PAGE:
Yaya pulled one back for Barça on a gorgeous one-touch strike in the 62nd, and they looked likely to level the match multiple times after that. But that second goal just never materialized, and they lost their first match since the season opener against Numancia, leaving the door open for Real Madrid to storm through in their match.

    That game was just an old-fashioned romp over an inferior opponent. It definitely helped that Betis were spent after putting everything into their draw with Barcelona the previous week, but Real was always going to win this one. Once again the defense was solid – if not as iron-clad as in games past, conceding a goal – and the offense roamed freely. When you put in six goals in the first half, you know you have it working, and the rest of the match was just about saving face for Betis. Higuain opened the scoring after Raul won a tough header and sent it in Gonzalo’s direction. All that was left was for Higuain to slyly round the keeper and slot it home. Raul got the brace for a second straight game, and Huntelaar scored two as well, finally getting his first since signing with the club. Ramos closed out the half with a diving header off Heinze’s free kick to make it 6-1. At one point, Oliveira closed the gap to 3-1 when the Madrid defense left him in way too much space just outside the box and he burned them on a rocket from distance. He had a chance to make it 3-2 a while later when Casillas went all Valdes on us and sent a perfectly weighted pass in the Brazilian’s direction. Oliveiras wasn’t able to put his shot on target, though, and he ended up hitting the post for Betis’ last real goal-scoring opportunity.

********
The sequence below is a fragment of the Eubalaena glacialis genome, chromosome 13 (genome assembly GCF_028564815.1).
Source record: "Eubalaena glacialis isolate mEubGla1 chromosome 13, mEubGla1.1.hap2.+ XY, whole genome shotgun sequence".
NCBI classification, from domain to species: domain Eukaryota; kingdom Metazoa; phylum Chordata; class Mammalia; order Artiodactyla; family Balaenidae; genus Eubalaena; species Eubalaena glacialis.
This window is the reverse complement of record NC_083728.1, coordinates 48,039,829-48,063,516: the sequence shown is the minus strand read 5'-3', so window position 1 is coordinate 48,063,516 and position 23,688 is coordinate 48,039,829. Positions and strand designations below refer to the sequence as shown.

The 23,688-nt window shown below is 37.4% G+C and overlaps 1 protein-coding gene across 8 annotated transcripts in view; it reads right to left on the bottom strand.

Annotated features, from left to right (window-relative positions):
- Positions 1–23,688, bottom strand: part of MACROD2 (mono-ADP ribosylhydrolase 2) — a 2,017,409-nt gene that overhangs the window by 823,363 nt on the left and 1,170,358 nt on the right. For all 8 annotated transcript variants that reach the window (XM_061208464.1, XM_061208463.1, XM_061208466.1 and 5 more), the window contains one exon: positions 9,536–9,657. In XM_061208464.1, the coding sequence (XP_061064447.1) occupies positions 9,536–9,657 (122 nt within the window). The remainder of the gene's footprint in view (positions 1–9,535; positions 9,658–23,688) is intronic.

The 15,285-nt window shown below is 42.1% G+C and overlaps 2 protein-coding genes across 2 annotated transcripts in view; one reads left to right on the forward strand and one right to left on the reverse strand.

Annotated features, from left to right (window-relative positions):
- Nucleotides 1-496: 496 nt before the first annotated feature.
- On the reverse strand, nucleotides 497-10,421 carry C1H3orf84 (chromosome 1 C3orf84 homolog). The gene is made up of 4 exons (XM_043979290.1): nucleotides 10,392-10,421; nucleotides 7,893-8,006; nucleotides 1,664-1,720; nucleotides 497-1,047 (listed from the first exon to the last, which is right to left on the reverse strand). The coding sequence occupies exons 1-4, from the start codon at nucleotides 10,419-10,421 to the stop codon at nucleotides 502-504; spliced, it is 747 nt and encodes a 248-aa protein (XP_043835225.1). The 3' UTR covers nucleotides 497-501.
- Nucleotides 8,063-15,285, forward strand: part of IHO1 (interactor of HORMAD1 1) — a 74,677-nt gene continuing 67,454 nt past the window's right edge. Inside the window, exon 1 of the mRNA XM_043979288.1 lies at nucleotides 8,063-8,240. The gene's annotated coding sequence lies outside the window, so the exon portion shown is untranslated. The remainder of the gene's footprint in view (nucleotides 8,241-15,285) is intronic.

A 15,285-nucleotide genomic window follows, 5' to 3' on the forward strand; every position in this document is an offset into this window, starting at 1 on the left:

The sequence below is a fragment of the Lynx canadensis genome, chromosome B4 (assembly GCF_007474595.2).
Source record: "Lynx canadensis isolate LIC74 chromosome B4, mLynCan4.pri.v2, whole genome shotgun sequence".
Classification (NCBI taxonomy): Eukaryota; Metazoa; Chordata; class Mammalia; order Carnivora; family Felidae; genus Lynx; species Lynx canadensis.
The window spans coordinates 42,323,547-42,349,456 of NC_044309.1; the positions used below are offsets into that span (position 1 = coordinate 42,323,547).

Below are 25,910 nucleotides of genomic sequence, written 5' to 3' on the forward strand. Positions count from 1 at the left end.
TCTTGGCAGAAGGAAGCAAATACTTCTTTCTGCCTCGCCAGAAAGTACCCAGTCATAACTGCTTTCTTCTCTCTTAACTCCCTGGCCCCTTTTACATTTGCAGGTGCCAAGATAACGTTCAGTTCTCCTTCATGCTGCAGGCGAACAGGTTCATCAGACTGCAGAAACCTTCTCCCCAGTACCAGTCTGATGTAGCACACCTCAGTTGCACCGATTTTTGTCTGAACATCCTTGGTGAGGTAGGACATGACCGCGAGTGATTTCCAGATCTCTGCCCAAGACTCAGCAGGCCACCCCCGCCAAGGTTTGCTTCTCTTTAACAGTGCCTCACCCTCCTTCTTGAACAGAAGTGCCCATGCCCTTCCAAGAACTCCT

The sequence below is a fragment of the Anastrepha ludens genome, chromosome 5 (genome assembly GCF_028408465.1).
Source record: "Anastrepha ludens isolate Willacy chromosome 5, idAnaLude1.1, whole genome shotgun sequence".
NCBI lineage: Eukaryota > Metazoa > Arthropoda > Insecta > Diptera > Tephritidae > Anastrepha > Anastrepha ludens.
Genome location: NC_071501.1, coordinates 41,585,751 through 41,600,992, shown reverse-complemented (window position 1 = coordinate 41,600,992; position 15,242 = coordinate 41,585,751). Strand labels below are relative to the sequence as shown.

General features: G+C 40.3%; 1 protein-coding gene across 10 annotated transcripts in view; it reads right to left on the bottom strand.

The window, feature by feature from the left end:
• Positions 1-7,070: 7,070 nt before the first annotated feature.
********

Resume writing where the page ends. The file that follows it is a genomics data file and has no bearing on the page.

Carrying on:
For as divergent as their destinies seemed during the first half of the season, Real Madrid and Barcelona’s fates seem inextricably linked once again. It’s no surprise that Real have the only team capable of competing in the long-term with Barcelona. What is surprising is how quickly they have transformed themselves into real contenders, with plenty of help from a Barcelona team that looks, dare I say it, human. As a Lakers fan, I know how inevitable it is that great teams will go through slumps at some point during a long season, and one draw and one loss hardly qualify as panic-worthy results, but it was entirely predictable that they would have to come back down to earth at some point. The key will be how well and how quickly they can rebound from their mini-slide, and how long Madrid can continue their blazing run of form. Because when all is said and done, the title is Barça’s to lose, and even if Real play perfectly the rest of the way, they need Barcelona to drop points to have a chance. I have a hard time believing that Pep Guardiola’s team, as well coached and disciplined as they have been this season, will stumble enough to gift the title to its main rival. It at least makes for interesting viewing, since the leaders must think about the reigning champions nipping at their heels. Unlike Serie A and the Premier League, both of which look as good as decided (although good luck to Liverpool, just in case), La Liga could have a feisty finish on its hands. I sure hope so.

    Real Madrid-Real Betis highlights, to some lovely musical accompaniment:

    Barcelona-Espanyol highlights: